A large left ventricular pseudoaneurysm in Behçet's disease: a case report
© Marashi et al; licensee BioMed Central Ltd. 2005
Received: 20 November 2004
Accepted: 14 June 2005
Published: 14 June 2005
Behçet's disease is a collagen-vascular disease most commonly seen in Asia and Mediterranean area. Different organs and systems including cardiovascular system could be involved. Pseudoaneurysm is the most common form of arterial involvement in Behçet's disease; however, cardiac pseudoaneurysm is rare.
A rare case of 13 years old boy with a 4-year history of Behçet's disease with development of a huge left ventricular pseudoaneurysm is reported who had been admitted because of cough, chills, fever, and chest pain. Findings obtained on echocardiography, magnetic resonance imaging, chest computed tomography and coronary angiography confirmed a left ventricular pseudoaneurysm. There was no complication for next 24 months follow up period after surgical treatment.
Considering its fatality and nonspecific manifestations, one should consider cardiac pseudoaneurysms as a potential risk in any patient with Behçet's disease.
KeywordsBehçet's disease cardiac left ventricular pseudoaneurysm
In 1937, Hulusi Behçet, a Turkish dermatologist, first described a chronic autoimmune disease bearing his name with characteristic orogenital aphtous ulceration and uveitis . The etiology of Behçet's disease, which is most commonly seen in Asia and Mediterranean area, is still unknown. The primary pathology is a vasculitis affecting skin, joints, pulmonary, gastrointestinal, urinary, and nervous systems . Its vascular complications are most frequently manifested as thromboembolism in veins and pseudoaneurysm in arteries . Although pseudoaneurysms are the most common form of arterial involvement in Behçet's disease, we could only find one case reported by Rolland et al.  with Behçet's disease and cardiac pseudoaneurysm. Occasional cases of cardiac pseudoaneurysms have been reported in association with rheumatoid arthritis  and Kawasaki's disease ; however large cardiac pseudoaneurysms are mostly complications of cardiac surgery, myocardial infarction, endocarditis, and chest trauma .
In this report we present a patient with Behçet's disease and a huge left ventricular pseudoaneurysm.
A 13 years old boy with Behçet's disease was referred to our hospital with chills, fever, cough, and chest pain of one month duration in June 2001. The diagnosis of Behçet's disease was established 4 years prior to this admission, that had presented with oral aphtae, orchitis, right eye uveitis leading to blindness, recurrent pseudofolliculitis, knee arthritis, and lower extremity deep vein thrombosis, all attributable to this autoimmune disorder. He had been treated by Prednisolone (15 mg/day) and Methotrexate (7.5 mg/week) for last 7 month.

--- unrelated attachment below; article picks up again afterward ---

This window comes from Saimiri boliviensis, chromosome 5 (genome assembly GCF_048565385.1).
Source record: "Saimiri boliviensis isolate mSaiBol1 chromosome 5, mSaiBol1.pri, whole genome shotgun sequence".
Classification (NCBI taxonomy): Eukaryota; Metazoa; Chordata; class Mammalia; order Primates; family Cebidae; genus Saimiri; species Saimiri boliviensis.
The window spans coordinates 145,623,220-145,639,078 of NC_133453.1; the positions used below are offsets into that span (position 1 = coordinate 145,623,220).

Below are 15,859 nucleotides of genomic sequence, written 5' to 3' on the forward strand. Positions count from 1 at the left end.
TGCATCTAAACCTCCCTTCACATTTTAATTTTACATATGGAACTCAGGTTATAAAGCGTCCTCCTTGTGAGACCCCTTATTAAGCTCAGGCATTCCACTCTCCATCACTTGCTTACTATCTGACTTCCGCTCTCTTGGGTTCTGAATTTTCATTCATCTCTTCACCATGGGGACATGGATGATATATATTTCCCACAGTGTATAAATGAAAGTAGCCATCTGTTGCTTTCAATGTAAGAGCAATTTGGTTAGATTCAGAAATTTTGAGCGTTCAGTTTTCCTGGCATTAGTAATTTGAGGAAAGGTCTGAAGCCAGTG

We have presented an unusual patient with Behçet's disease and a large (10.1 × 14.8 cm) left ventricular pseudoaneurysm. Behçet's disease is a systemic disorder with mucocutaneous, ophthalmic, neurological, cardiovascular, pulmonary, gastrointestinal, urogenital and musculoskeletal involvement. Its vascular manifestations are thrombophlebitis and, less frequently, arterial lesions such as pseudoaneurysms, occlusions and stenoses . About 8% of the patients with Behçet's disease have severe vascular complications such as arterial pseudoaneurysms and occlusions . Pseudoaneurysms are the most common form of arterial involvement in Behçet's disease .
Cardiac involvement is rare in Behçet's disease  and engages only about 6% of patients . Cardiac involvement in this disorder is a diffuse process that involves both cardiac structure and vascular elements. Higher incidences of interatrial septum aneurysm (6% to 31%), mitral valve prolapse (3% to 25%), mitral regurgitation (6% to 40%), and aneurysmal dilatations of valsalva sinus and ascending aorta were observed in the Behçet's disease patients than in the normal subjects . Pericarditis, myocarditis, endocardial fibrosis, conduction defects, and aortic regurgitation were also observed . Although left ventricular aneurysms with Behçet's disease have occasionally been reported, we found only one case of cardiac pseudoaneurysm in these patients reported in literature. Rolland et al.  reported a 29 years old patient with Behçet's syndrome and a false left ventricular aneurysm and coronary artery aneurysm, which were repaired under cardiopulmonary bypass with no postoperative complications.